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           For more than forty years, Frye-Reed endured as Maryland’s test for the admissibility of expert testimony based on novel scientific principles or techniques.  Named after its near century-old progenitor, Frye v. United States, 293 F. 1013 (D.C. Cir. 1923), and the Maryland case that adopted it, Reed v. State, 283 Md. 374 (1978), the test asks whether the scientific principle or technique at issue is “generally accepted” in the relevant scientific community.  Before the Supreme Court’s decision in Daubert v. Merrell Dow Pharmaceuticals, Inc., 509 U.S. 579 (1993), the Frye test was the predominant standard for the admissibility of scientific evidence in state and federal courts.  Daubert, however, held that Frye was superseded by Federal Rule of Evidence 702.  The Supreme Court interpreted Rule 702 as providing for a “flexible” inquiry focused on the reliability of evidence, under which “general acceptance” is only of several relevant factors.  Id. at 594–95.  In years following Daubert, the majority of states followed the federal courts and replaced the Frye test with Daubert.  Maryland was one of the few hold outs, but no longer.

  1. Out with the old . . .

In Rochkind v. Stevenson, 471 Md. 1 (2020), reconsideration denied (Sept. 25, 2020), the Maryland Court of Appeals did away with Frye-Reed and adopted Daubert, completing a switch that the court has been foreshadowing for the past decade.  Under the new (to Maryland) Daubert standard, trial courts are empowered to assess the reliability of all types of expert testimony (not just opinions based on novel science) by considering ten non-exclusive factors:

(1) whether a theory or technique can be (and has been) tested;

(2) whether a theory or technique has been subjected to peer review and publication;

(3) whether a particular scientific technique has a known or potential rate of error;

(4) the existence and maintenance of standards and controls;

(5) whether a theory or technique is generally accepted;

(6) whether experts are proposing to testify about matters growing naturally and directly out of research they have conducted independent of the litigation, or whether they have developed their opinions expressly for purposes of testifying;

(7) whether the expert has unjustifiably extrapolated from an accepted premise to an unfounded conclusion;

(8) whether the expert has adequately accounted for obvious alternative explanations;

(9) whether the expert is being as careful as he or she would be in his [or her] regular professional work outside his or her paid litigation consulting; and

(10) whether the field of expertise claimed by the expert is known to reach reliable results for the type of opinion the expert would give.

The Court of Appeals, echoing the Supreme Court’s guidance on the application of Daubert, emphasized that this list of factors “neither necessarily nor exclusively applies to all experts or in every case. Rather, the law grants a [trial] court the same broad latitude when it decides how to determine reliability as it enjoys in respect to its ultimate reliability determination.”  Rochkind, 471 Md. at 37 (quoting Kumho Tire Co. v. Carmichael, 526 U.S. 137, 141–42 (1999)) (alteration in Rochkind).  The new test thus empowers trial courts by moving away from the “uncompromising” general-acceptance standard to a multi-factor, ad hoc approach that permits the admission of expert testimony based on novel or controversial principles so long as the proponent of the evidence makes a threshold showing of its reliability.  See Rochkind, 471 Md. at 14, 33.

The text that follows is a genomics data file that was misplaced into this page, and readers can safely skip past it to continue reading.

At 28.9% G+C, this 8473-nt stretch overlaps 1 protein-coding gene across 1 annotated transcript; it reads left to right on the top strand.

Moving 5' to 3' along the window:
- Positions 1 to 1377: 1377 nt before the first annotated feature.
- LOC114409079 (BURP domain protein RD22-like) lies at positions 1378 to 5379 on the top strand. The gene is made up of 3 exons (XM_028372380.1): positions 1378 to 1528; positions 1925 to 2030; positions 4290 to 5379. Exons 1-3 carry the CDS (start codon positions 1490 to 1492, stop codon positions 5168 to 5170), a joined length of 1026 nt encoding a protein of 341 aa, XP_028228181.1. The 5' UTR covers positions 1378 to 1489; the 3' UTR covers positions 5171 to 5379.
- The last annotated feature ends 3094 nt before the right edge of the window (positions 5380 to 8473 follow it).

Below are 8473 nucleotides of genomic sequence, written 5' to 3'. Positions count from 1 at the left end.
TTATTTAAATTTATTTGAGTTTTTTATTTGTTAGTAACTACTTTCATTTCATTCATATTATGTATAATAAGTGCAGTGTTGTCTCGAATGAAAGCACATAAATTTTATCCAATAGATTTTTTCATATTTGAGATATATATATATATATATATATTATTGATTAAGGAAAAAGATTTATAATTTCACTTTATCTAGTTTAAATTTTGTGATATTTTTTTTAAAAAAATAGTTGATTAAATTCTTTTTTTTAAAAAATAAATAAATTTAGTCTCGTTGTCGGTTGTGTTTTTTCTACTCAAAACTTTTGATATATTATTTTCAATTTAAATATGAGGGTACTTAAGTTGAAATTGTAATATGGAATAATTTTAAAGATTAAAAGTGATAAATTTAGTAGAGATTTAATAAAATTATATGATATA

1. The immediate consequences.

Although Maryland’s transition to the new test has been eased somewhat by the previous incorporation of certain aspects of Daubert into Maryland’s Frye-Reed jurisprudence, see Rochkind, 471 Md. at 16–27 (detailing Maryland’s “drift” towards Daubert), the wholesale adoption of Daubert will have at least three immediate and significant consequences for Maryland trial judges and litigators.

  1. Less jurisprudential confusion, more analytical complexity.             

First, the new test eliminates a confusing redundancy that developed under Frye-Reed case law while also complicating the analysis by replacing a single dispositive factor (general acceptance) with a case-specific “kitchen sink” approach.  As originally conceived, the Frye-Reed test simply asked whether the scientific technique used to form an expert opinion was “sufficiently established to have gained general acceptance in the particular field in which it belongs.”  Frye, 293 F. at 1013; see Reed, 283 Md. at 381.  The Frye-Reed test thus applied only “to methodologies, not the conclusions drawn from applying the methodologies.”  Giddens v. State, 148 Md. App. 407, 415 (2002).  More recently, however, the Frye-Reed test incorporated the “analytical gap” concept from Daubert jurisprudence, under which “generally accepted methodology . . . must be coupled with generally accepted analysis.”  Blackwell v. Wyeth, 408 Md. 575, 608 (2009).  In other words, Frye-Reed’s scope was expanded “to include not only scientific methods, but also scientific conclusions.”  Rochkind, 471 Md. at 16.

This expansion of Fry-Reed “muddied [Maryland’s] approach to expert testimony” by creating an overlap with Maryland Rule 5-702(3), which requires trial courts to consider “whether a sufficient factual basis exists to support the expert testimony.”  See Savage v. State, 455 Md. 138, 186 (2017) (Adkins, J., concurring).  As a result, trial courts were in some cases required “to analyze the reliability of an expert’s methodology twice—once under Frye-Reed and again under Rule 5-702(3).”  Id. at 184.  The adoption of Daubert “eliminate[s] this repetition” by making Rule 5‑702, as applied using the Daubert factors, the only test for admissibility.  Id. at 184.

Although the test for admissibility is now streamlined, it also has the potential to be far more complex in its application.  Whereas Frye-Reed was concerned with only one factor—general acceptance—Daubert permits a trial court to consider (and a litigator to argue) essentially any factor that bears on reliability.  As Rochkind explained: “all of the Daubert factors are relevant to determining the reliability of expert testimony, yet no single factor is dispositive in the analysis.  A trial court may apply some, all, or none of the factors depending on the particular expert testimony at issue.”  471 Md. at 37.  Daubert’s multi-factor test for reliability therefore demands more from litigators and judges, a point which Rochkind embraced by quoting from Judge Paul W. Grimm’s opinion in United States v. Horn:

Under Daubert, the parties and the trial court are forced to reckon with the factors that really do determine whether the evidence is reliable, relevant and “fits” the case at issue.  Focusing on the tests used to develop the evidence, the error rates involved, what the learned publications in the field have said when evaluating it critically, and then, finally, whether it has come be generally accepted, is a difficult task. . . .